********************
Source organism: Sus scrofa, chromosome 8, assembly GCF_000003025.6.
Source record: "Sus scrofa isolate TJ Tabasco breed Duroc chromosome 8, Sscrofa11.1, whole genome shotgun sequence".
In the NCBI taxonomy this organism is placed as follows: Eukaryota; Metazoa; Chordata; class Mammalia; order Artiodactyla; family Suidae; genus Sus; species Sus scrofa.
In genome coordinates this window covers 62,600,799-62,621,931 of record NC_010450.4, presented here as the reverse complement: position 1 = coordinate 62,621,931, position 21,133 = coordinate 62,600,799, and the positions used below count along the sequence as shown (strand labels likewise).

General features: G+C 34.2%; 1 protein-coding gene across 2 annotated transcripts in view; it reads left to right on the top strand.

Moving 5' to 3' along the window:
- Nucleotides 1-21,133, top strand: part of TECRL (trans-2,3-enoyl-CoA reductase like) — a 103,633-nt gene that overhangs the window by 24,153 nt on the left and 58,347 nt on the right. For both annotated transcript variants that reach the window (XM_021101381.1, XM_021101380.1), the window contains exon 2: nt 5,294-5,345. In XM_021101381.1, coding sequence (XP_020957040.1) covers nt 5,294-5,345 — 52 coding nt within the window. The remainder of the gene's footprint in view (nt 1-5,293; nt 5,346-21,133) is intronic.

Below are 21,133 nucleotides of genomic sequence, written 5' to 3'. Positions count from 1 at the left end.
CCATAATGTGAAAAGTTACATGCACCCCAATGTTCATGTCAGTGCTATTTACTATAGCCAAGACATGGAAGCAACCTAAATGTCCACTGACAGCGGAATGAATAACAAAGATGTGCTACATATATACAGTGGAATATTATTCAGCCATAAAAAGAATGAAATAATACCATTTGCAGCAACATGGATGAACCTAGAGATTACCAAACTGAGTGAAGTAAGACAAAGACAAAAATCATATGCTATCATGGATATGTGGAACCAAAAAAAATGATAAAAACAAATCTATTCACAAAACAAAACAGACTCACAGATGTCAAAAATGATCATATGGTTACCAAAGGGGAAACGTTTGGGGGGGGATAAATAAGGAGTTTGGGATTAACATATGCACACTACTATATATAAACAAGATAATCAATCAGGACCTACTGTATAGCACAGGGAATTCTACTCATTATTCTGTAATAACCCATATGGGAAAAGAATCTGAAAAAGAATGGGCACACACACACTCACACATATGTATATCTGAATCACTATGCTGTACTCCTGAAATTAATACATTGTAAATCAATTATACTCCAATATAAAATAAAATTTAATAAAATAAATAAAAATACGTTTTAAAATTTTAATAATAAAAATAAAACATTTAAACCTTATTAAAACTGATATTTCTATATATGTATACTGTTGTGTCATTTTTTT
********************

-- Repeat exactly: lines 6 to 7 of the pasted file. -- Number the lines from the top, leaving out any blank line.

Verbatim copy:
Moving 5' to 3' along the window:
- Nucleotides 1-21,133, top strand: part of TECRL (trans-2,3-enoyl-CoA reductase like) — a 103,633-nt gene that overhangs the window by 24,153 nt on the left and 58,347 nt on the right. For both annotated transcript variants that reach the window (XM_021101381.1, XM_021101380.1), the window contains exon 2: nt 5,294-5,345. In XM_021101381.1, coding sequence (XP_020957040.1) covers nt 5,294-5,345 — 52 coding nt within the window. The remainder of the gene's footprint in view (nt 1-5,293; nt 5,346-21,133) is intronic.